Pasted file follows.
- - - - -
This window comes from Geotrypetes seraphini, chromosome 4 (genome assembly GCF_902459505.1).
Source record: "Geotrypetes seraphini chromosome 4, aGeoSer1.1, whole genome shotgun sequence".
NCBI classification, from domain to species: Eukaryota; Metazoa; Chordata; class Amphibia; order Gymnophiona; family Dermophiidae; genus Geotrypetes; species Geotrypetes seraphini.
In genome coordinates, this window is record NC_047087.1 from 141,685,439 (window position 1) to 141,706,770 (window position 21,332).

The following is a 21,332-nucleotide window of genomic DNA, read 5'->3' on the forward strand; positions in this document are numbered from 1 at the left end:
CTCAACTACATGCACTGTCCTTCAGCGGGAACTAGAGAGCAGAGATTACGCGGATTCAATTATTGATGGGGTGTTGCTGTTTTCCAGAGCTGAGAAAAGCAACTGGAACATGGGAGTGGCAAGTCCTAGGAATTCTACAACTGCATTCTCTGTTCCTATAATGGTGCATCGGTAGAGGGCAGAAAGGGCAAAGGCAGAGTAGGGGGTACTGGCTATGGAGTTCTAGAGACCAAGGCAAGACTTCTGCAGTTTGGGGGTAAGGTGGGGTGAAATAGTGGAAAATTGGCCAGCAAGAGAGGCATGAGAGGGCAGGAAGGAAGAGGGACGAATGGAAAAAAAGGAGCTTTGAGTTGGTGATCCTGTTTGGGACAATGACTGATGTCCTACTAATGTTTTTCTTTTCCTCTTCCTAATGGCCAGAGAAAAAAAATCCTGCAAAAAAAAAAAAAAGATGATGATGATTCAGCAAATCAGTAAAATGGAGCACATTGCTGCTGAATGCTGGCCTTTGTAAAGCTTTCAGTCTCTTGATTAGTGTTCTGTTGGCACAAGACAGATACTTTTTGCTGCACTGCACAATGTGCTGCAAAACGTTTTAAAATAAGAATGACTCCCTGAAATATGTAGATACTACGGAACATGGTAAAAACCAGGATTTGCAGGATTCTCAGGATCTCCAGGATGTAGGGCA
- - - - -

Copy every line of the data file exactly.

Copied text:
This window comes from Geotrypetes seraphini, chromosome 4 (genome assembly GCF_902459505.1).
Source record: "Geotrypetes seraphini chromosome 4, aGeoSer1.1, whole genome shotgun sequence".
NCBI classification, from domain to species: Eukaryota; Metazoa; Chordata; class Amphibia; order Gymnophiona; family Dermophiidae; genus Geotrypetes; species Geotrypetes seraphini.
In genome coordinates, this window is record NC_047087.1 from 141,685,439 (window position 1) to 141,706,770 (window position 21,332).

The following is a 21,332-nucleotide window of genomic DNA, read 5'->3' on the forward strand; positions in this document are numbered from 1 at the left end:
CTCAACTACATGCACTGTCCTTCAGCGGGAACTAGAGAGCAGAGATTACGCGGATTCAATTATTGATGGGGTGTTGCTGTTTTCCAGAGCTGAGAAAAGCAACTGGAACATGGGAGTGGCAAGTCCTAGGAATTCTACAACTGCATTCTCTGTTCCTATAATGGTGCATCGGTAGAGGGCAGAAAGGGCAAAGGCAGAGTAGGGGGTACTGGCTATGGAGTTCTAGAGACCAAGGCAAGACTTCTGCAGTTTGGGGGTAAGGTGGGGTGAAATAGTGGAAAATTGGCCAGCAAGAGAGGCATGAGAGGGCAGGAAGGAAGAGGGACGAATGGAAAAAAAGGAGCTTTGAGTTGGTGATCCTGTTTGGGACAATGACTGATGTCCTACTAATGTTTTTCTTTTCCTCTTCCTAATGGCCAGAGAAAAAAAATCCTGCAAAAAAAAAAAAAAGATGATGATGATTCAGCAAATCAGTAAAATGGAGCACATTGCTGCTGAATGCTGGCCTTTGTAAAGCTTTCAGTCTCTTGATTAGTGTTCTGTTGGCACAAGACAGATACTTTTTGCTGCACTGCACAATGTGCTGCAAAACGTTTTAAAATAAGAATGACTCCCTGAAATATGTAGATACTACGGAACATGGTAAAAACCAGGATTTGCAGGATTCTCAGGATCTCCAGGATGTAGGGCA